Figures from Zoopla’s November 2021UK House Price Indexback this up, and lend more weight to the projections in the JLL report. According to the search engine’s report, the supply of new homes fell 9.5% in 2021 compared to the previous year. This led to a 16% increase in the demand for homes over the same period, and has caused annual house price growth of 7.1% on average across the country – or to put it another way, an average increase of almost £16,000 in a year.
There is no prospect of the available supply increasing enough in the foreseeable future for this situation to change, and so one of our top property predictions for 2022 is, particularly for those looking at investment property, is to anticipate further substantial price rises in the coming years.
The demand for space will continue
The ongoing Covi-19 situation continues to make people re-evaluate their life choices, one of the most important of which is where to live and what they want from their homes. With working from home becoming more popular, and showing no signs of going away anytime soon, many people have realised that more space is one of the most important considerations for them.
This has largely taken one of two forms: either a move to a larger apartment in the city centre, or a move slightly out of town now that the daily commute has changed for many.
Nadia Aghtarafi, Lettings Manager atAlliance City Living, explains the effect the former is having on the market: “One of the major trends from the second half of 2021 was people willing to pay a premium for a larger apartment, or to move into one of their own instead of sharing.
“The record rents seen in Manchester for studios, 2- and 3-bed apartments demonstrates this, as does the fact that there are only a few hundred apartments available in the whole city at any one time. This is a fantastic time to be a landlord in Manchester and other city centres with similarly booming demand.”
Mortgage rate increases
Something that seems guaranteed in the world of property in 2022 is a slight rise in mortgage interest rates being passed on by lenders. The UK base rate of interest had been held at an unprecedented 0.1% for a long time until the Bank of Englandraised it to 0.25%at the end of 2021.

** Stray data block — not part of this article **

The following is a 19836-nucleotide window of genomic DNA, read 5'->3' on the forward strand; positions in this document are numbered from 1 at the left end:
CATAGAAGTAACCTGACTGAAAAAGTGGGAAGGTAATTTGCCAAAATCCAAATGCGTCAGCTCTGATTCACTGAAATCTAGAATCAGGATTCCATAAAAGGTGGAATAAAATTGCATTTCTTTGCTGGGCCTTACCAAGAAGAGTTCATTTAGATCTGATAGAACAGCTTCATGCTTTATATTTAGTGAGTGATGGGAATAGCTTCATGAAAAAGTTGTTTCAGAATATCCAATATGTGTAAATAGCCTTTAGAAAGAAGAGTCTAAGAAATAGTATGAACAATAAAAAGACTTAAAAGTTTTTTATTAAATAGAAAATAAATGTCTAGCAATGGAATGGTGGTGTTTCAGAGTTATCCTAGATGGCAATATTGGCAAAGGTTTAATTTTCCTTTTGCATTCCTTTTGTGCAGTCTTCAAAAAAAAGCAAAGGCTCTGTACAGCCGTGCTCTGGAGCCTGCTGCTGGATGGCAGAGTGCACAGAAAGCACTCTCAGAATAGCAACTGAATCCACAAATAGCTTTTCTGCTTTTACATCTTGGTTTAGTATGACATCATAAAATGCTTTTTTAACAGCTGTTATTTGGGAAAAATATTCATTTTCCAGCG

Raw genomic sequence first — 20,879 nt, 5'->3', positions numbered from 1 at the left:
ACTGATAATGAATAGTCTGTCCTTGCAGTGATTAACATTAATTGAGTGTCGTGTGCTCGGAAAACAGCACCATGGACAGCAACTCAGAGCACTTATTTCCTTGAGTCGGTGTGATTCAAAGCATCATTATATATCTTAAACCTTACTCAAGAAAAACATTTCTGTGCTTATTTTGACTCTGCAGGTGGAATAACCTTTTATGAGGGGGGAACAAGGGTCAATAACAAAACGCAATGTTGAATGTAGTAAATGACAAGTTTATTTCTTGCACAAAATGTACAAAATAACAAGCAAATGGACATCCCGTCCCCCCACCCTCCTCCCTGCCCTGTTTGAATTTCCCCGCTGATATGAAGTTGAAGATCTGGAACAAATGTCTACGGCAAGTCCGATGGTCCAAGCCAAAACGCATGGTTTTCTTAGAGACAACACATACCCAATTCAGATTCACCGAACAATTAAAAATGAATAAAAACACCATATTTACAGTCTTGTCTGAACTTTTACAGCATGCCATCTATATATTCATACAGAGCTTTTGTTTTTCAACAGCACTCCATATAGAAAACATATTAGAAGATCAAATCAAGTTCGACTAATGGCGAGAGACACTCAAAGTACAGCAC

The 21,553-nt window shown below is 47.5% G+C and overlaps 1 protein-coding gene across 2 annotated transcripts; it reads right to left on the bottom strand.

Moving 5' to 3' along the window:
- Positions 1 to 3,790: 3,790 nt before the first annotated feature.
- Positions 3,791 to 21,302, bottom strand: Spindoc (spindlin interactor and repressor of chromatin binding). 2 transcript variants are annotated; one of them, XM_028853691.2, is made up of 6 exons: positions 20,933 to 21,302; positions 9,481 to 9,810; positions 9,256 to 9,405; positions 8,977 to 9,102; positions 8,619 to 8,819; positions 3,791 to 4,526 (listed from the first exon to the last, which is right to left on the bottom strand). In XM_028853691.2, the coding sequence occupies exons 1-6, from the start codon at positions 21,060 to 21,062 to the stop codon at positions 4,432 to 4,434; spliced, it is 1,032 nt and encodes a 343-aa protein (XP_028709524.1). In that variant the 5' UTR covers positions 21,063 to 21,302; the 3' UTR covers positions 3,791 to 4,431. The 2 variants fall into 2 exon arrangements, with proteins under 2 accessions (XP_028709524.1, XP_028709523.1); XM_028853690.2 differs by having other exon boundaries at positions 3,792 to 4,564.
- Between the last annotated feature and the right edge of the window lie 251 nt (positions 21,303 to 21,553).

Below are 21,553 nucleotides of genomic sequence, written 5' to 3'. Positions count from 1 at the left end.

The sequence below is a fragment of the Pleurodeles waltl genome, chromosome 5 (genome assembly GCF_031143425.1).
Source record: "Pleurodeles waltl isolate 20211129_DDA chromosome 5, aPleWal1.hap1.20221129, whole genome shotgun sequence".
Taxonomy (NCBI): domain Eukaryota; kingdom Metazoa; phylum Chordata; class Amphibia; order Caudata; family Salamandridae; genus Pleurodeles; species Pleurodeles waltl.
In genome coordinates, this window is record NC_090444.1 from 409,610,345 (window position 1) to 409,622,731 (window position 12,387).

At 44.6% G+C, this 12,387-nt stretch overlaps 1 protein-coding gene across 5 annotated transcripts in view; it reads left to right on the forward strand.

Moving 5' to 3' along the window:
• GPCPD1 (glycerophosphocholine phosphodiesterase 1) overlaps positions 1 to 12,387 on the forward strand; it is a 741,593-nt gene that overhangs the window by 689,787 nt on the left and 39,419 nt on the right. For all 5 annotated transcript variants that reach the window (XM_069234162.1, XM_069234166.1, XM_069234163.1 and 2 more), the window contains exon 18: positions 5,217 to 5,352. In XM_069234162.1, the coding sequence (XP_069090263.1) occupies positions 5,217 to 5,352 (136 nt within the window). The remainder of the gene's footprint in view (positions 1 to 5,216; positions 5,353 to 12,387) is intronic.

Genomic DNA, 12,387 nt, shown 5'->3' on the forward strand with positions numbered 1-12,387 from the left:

Analysts are expecting further base rate rises in 2022 as the Bank tries to fight inflation, and these will inevitably have an effect on mortgage rates. Indeed, major high street lenders such as Barclays, Lloyds, Halifax and Nationwide have already announced interest UK mortgage rate rises on some products in anticipation of this move.
However, it should be born in mind that even another 0.5% rise in the base rate would leave mortgage rates well below what they were even 20 years ago – and, most importantly, far below the annual growth rate of house prices and rents.
Whether you are a homeowner or an investor, you are likely to see mortgage rates rise, but you should not be overly concerned. The gains on offer are substantially larger, and the higher rates will even offer advantages to those who can buy in cash or are able to remortgage in the near future.
2022 is set to be another highly impressive year for the UK property market. Growth predictions have never been higher, and a nationwide lack of supply means that this state of affairs is likely to continue in the long term as demand cannot be met.